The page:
When I listed all the things that could affect the ISO 12233 sharpness testing here, I didn’t list exposure. Not because I was sure that it didn’t, but because I just didn’t know. I figured that it probably would, since exposure affects resolution in the computer-mediated testing regimes.
Long-term readers of this blog are no doubt saying to yourselves, “Only one way to find out; run a test.”
Before I get to the test, let me define what I mean by exposure, since it can mean different things in different photographic contexts. In this one, I mean the photon density striking the sensor. So exposure is affected by f-stop and shutter speed, but not ISO. Doubling the ISO and halving the shutter duration produces the same average value in the raw file, but halves the exposure. Therefore, I set out to make a series of images that had the same raw values, but ISO settings one stop apart.
I set up this gear: Zony 55 on a Sony alpha 7R, RRS a7 L-bracket, Arca Swiss C1 Cube, RRS TVC-44 legs. Release was with the 2 second self-timer. ISO 100 to start, lens set at f/5.6. ISO 12233 target with the camera at a distance to yield an active area about 700 pixels high. Thus, the lines labeled “7” represent 1 line pair per pixel pair. I put a Heliopan 77mm variable neutral density filter on the lens. I focused manually, wide open using the a7R’s most magnified live view setting.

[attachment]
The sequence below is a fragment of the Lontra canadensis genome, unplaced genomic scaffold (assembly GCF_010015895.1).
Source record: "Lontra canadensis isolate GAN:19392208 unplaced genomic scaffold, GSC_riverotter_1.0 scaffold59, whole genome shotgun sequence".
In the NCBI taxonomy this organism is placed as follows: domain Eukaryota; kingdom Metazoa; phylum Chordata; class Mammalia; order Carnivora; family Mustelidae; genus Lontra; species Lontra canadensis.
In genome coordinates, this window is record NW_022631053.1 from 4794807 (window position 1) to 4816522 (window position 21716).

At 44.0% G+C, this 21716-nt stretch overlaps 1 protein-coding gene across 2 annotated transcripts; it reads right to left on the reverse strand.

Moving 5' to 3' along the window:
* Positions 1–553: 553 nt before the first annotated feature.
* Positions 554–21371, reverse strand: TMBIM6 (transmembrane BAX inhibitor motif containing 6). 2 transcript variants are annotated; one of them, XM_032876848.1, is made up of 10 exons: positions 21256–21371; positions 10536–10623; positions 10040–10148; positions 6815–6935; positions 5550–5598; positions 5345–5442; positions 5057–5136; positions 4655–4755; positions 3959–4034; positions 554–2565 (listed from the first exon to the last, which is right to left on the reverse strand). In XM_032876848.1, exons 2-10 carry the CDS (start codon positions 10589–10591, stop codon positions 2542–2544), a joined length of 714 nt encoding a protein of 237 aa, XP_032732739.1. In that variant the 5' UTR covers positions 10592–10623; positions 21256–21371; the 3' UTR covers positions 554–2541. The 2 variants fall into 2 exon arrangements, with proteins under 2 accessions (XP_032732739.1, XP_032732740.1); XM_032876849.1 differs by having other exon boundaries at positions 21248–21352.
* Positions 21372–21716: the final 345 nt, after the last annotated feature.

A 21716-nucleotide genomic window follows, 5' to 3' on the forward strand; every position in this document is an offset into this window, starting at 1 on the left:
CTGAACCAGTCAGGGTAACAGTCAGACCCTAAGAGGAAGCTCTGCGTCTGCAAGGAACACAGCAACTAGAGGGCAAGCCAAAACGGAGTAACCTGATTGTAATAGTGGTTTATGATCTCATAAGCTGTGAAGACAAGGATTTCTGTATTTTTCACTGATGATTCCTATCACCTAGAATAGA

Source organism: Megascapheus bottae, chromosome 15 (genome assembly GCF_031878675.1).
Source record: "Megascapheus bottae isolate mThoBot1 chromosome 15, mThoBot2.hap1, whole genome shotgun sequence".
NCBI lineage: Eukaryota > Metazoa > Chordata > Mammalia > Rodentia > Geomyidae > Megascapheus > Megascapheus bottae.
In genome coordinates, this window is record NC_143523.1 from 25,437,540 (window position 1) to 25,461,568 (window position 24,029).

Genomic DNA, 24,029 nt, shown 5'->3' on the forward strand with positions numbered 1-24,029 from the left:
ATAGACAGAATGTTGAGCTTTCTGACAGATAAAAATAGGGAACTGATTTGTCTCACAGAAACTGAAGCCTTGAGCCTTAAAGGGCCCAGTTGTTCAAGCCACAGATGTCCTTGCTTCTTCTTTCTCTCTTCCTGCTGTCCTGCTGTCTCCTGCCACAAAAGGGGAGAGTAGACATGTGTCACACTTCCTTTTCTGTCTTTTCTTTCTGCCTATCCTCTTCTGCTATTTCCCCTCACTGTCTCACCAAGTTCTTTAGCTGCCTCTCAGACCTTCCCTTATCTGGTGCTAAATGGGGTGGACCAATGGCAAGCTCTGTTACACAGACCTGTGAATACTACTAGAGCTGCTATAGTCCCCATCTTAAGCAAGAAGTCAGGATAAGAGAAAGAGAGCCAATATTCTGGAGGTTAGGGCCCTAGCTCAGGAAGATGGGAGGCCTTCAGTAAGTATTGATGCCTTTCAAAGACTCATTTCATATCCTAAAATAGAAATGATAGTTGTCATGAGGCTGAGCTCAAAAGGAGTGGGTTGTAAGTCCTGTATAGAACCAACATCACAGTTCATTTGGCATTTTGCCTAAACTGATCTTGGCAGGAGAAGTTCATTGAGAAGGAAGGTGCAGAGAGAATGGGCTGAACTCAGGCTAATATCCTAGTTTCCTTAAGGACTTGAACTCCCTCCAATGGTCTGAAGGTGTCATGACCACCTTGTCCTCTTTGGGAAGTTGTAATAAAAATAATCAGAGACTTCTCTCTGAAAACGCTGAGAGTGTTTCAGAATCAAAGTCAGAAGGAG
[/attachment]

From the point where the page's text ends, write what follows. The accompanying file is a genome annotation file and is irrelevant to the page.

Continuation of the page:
Lighting for the captures came from a Paul Buff Einstein 640 watt-second flash set to 2.5 watt-seconds. At this power setting, the flash duration is about 1/13000 second. The camera was set to trailing curtain synch and the shutter to 3.2 seconds, allowing the camera to stabilize from the shock of the first curtain movement before the flash went off.
I set ND filter to minimum attenuation, the camera to ISO 100 to start and made an exposure. Then I set the ND filter for one stop more attenuation and set the ISO one stop higher and made another exposure. That process was repeated all the way to ISO 12800.
I processed the images in Lightroom with the default settings, corrected for (minor, as it turns out) exposure differences, and exported the files to Lightroom as layers. I labeled the layers with the exposure times and compared them. The images that I’m posting here are crops from the upper right-hand corner, enlarged 3x using nearest neighbor, and JPEG’d. Because of the way that Photoshop handles EXIF data from images composed of multiple layers, the EXIF data for the posted images is bogus. If anyone would like to see the Photoshop stack, please contact me.
It turns out that exposure does not affect the interpretation of the ISO 12233 charts until the photon noise is obvious.
I’m surprised, but pleased. Controlling the exposure down to a gnat’s eyebrow is not at all necessary for this kind of testing.